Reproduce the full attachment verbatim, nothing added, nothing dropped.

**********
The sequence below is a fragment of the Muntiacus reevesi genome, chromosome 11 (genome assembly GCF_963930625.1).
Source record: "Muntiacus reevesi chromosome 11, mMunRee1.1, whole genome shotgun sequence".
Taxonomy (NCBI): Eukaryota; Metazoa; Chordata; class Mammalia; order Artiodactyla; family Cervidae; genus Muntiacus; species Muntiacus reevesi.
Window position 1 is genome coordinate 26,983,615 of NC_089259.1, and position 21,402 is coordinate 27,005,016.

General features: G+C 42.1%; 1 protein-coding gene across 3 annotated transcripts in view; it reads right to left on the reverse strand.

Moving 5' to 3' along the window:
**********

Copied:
The sequence below is a fragment of the Muntiacus reevesi genome, chromosome 11 (genome assembly GCF_963930625.1).
Source record: "Muntiacus reevesi chromosome 11, mMunRee1.1, whole genome shotgun sequence".
Taxonomy (NCBI): Eukaryota; Metazoa; Chordata; class Mammalia; order Artiodactyla; family Cervidae; genus Muntiacus; species Muntiacus reevesi.
Window position 1 is genome coordinate 26,983,615 of NC_089259.1, and position 21,402 is coordinate 27,005,016.

General features: G+C 42.1%; 1 protein-coding gene across 3 annotated transcripts in view; it reads right to left on the reverse strand.

Moving 5' to 3' along the window: